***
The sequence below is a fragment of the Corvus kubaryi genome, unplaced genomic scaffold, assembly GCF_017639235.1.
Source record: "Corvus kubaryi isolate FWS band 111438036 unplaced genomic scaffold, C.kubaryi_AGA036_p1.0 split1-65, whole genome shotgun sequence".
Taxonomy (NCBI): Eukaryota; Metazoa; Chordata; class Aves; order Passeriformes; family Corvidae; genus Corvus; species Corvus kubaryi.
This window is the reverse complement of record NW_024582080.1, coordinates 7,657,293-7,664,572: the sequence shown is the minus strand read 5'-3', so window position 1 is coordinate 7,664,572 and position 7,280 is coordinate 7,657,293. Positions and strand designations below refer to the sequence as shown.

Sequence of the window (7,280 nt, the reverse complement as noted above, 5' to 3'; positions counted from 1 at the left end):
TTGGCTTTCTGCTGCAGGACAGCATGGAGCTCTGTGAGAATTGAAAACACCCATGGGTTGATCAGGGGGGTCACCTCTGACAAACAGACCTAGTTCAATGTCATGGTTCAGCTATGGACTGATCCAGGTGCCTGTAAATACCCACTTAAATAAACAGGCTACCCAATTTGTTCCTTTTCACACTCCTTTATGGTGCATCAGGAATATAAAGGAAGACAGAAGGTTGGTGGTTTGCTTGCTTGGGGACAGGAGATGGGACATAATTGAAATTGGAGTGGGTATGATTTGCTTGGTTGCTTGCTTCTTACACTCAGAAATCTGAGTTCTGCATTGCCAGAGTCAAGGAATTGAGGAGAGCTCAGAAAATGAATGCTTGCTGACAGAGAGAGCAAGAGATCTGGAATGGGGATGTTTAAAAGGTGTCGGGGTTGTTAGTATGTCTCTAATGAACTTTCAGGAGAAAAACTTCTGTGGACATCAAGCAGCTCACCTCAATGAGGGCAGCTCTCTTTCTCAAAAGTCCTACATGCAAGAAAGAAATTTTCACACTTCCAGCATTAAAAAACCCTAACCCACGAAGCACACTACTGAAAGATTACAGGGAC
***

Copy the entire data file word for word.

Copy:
The sequence below is a fragment of the Corvus kubaryi genome, unplaced genomic scaffold, assembly GCF_017639235.1.
Source record: "Corvus kubaryi isolate FWS band 111438036 unplaced genomic scaffold, C.kubaryi_AGA036_p1.0 split1-65, whole genome shotgun sequence".
Taxonomy (NCBI): Eukaryota; Metazoa; Chordata; class Aves; order Passeriformes; family Corvidae; genus Corvus; species Corvus kubaryi.
This window is the reverse complement of record NW_024582080.1, coordinates 7,657,293-7,664,572: the sequence shown is the minus strand read 5'-3', so window position 1 is coordinate 7,664,572 and position 7,280 is coordinate 7,657,293. Positions and strand designations below refer to the sequence as shown.

Sequence of the window (7,280 nt, the reverse complement as noted above, 5' to 3'; positions counted from 1 at the left end):
TTGGCTTTCTGCTGCAGGACAGCATGGAGCTCTGTGAGAATTGAAAACACCCATGGGTTGATCAGGGGGGTCACCTCTGACAAACAGACCTAGTTCAATGTCATGGTTCAGCTATGGACTGATCCAGGTGCCTGTAAATACCCACTTAAATAAACAGGCTACCCAATTTGTTCCTTTTCACACTCCTTTATGGTGCATCAGGAATATAAAGGAAGACAGAAGGTTGGTGGTTTGCTTGCTTGGGGACAGGAGATGGGACATAATTGAAATTGGAGTGGGTATGATTTGCTTGGTTGCTTGCTTCTTACACTCAGAAATCTGAGTTCTGCATTGCCAGAGTCAAGGAATTGAGGAGAGCTCAGAAAATGAATGCTTGCTGACAGAGAGAGCAAGAGATCTGGAATGGGGATGTTTAAAAGGTGTCGGGGTTGTTAGTATGTCTCTAATGAACTTTCAGGAGAAAAACTTCTGTGGACATCAAGCAGCTCACCTCAATGAGGGCAGCTCTCTTTCTCAAAAGTCCTACATGCAAGAAAGAAATTTTCACACTTCCAGCATTAAAAAACCCTAACCCACGAAGCACACTACTGAAAGATTACAGGGAC